01-28-2004, 09:32 PM
Fat drivers 'worse' than drinkers
Cause: sleep apnoea
FAT motorists may be even more dangerous than those who have been drinking, a sleep expert has warned.
Dr Lee Dowson said growing obesity was fuelling a rise in the disorder sleep apnoea.
The disorder causes sufferers to wake as many as 1000 times a night and is blamed for daytime drowsiness.
Dr Dowson says it is probably already causing many road deaths, with truck drivers likely to be affected.
Thousands of sufferers do not realise they have the condition, while others are afraid to seek treatment in case they lose their licences.
The overweight are more prone to sleep apnoea, where muscles in the throat relax, obstructing the airways.
Sufferers need to wake for a split second before dropping back to sleep, a pattern repeated throughout the night.
That means they do not get the deep, refreshing sleep everyone needs.
Dr Dowson, who runs a sleep clinic at Wolverhampton's New Cross Hospital, England, said: "They are dangerous on the road.
"If you put them on a driving simulator, they do worse than people who are intoxicated with alcohol."
Dr Dowson said risk factors included being male and having a thick neck - fat there puts extra pressure on the airways.
"If you think what your average heavy goods vehicle driver looks like, you can imagine this is a massive problem," he said.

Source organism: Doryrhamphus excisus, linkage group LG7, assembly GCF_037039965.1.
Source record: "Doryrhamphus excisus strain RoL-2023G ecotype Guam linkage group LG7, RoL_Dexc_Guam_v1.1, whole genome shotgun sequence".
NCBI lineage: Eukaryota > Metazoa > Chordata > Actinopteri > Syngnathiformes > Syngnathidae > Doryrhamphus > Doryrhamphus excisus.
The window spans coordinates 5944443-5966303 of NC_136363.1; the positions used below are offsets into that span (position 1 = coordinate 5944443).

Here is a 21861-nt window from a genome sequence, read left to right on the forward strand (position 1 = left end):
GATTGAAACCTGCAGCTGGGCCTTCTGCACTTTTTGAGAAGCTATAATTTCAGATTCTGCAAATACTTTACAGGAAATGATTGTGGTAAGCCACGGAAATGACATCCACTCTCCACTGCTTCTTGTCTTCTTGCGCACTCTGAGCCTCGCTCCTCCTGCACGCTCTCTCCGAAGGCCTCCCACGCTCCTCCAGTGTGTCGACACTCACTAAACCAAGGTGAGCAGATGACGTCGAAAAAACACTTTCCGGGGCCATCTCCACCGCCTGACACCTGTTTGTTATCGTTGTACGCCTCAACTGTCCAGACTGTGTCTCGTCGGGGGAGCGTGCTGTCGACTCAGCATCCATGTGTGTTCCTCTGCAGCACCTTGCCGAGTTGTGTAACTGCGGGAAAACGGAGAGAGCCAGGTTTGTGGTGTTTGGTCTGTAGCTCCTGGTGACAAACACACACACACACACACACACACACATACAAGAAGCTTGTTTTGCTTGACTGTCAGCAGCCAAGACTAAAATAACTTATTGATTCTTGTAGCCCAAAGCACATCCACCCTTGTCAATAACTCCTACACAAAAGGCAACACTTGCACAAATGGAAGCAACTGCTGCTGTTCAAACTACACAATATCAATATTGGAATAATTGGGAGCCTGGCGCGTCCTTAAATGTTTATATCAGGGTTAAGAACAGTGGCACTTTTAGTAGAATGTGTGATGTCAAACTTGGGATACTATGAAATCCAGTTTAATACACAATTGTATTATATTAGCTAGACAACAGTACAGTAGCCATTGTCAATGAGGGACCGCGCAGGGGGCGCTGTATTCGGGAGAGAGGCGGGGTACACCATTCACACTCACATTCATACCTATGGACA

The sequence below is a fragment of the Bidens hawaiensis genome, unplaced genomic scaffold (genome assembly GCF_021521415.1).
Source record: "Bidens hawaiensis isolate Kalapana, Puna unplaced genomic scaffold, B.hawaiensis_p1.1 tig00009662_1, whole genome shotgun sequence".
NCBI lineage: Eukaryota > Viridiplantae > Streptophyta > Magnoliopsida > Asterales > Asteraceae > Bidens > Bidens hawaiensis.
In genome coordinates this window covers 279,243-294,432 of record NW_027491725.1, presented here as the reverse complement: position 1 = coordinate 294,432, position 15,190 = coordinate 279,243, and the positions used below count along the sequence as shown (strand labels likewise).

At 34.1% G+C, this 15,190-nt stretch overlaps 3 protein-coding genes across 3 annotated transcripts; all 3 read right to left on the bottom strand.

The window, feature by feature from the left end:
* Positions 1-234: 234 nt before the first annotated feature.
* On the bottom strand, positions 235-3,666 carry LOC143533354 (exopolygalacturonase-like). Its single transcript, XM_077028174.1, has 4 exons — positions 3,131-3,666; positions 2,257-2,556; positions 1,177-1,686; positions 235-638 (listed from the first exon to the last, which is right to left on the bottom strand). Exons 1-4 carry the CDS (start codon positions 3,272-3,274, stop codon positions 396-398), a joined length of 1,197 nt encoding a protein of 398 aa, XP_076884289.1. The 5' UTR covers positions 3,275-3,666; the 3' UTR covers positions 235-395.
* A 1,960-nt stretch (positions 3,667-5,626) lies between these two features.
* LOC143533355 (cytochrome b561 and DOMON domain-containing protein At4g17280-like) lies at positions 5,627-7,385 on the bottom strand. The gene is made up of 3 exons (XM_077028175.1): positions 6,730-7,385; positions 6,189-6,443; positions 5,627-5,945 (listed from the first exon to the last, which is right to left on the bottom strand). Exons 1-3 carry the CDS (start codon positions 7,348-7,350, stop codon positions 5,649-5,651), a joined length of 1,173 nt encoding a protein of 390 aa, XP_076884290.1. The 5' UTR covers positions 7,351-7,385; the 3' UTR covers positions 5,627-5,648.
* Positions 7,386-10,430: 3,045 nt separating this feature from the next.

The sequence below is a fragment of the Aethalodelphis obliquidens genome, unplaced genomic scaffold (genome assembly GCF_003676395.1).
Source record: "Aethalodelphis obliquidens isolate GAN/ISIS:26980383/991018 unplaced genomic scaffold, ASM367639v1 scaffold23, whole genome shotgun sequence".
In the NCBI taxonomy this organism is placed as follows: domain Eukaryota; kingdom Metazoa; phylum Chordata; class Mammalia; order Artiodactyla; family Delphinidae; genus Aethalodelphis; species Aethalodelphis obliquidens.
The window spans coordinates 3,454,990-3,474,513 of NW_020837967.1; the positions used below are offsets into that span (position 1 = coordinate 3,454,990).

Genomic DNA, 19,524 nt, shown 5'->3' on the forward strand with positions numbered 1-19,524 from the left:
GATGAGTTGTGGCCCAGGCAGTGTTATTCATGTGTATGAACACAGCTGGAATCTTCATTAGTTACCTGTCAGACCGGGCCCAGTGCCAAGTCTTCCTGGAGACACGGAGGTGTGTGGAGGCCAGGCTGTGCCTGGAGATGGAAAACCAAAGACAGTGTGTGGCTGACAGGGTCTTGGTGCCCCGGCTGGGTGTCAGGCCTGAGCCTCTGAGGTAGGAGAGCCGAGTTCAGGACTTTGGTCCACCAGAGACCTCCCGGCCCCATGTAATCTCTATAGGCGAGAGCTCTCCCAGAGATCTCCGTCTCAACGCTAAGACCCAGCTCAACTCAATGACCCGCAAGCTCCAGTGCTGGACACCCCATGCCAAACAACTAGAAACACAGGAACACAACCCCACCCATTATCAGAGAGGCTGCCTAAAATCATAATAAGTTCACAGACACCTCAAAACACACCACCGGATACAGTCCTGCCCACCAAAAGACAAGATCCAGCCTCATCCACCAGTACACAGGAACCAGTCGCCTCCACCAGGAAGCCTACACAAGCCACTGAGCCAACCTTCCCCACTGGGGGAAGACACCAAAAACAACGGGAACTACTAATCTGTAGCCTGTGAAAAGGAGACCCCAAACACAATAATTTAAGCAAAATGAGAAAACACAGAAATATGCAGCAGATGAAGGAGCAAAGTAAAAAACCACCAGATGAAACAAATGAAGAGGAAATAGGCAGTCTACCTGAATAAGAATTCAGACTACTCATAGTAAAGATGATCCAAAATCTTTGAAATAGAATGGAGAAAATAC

"Sleep apnoea probably accounts for many, many road deaths. Most motorway accidents involve lorries and most lorry drivers are at risk."
Research in the United States found the reaction times of drivers with sleep disorders were equal to or worse than those given enough vodka to take them over the drink-driving limit.
Dr Dowson said those with the disorder were also often heavy snorers.
More than one in 50 is a sufferer - two-thirds of them men - but few realise it.
GPs often misdiagnose it as exhaustion and overwork, but it can be treated successfully with a mask through which air is pumped at night.
The British Snoring and Sleep Apnoea Association said many people were afraid to speak to their GP because doctors had to tell the driver licensing agency, which could withdraw their licence.
But once a person has been properly treated they can lead a normal, healthy life.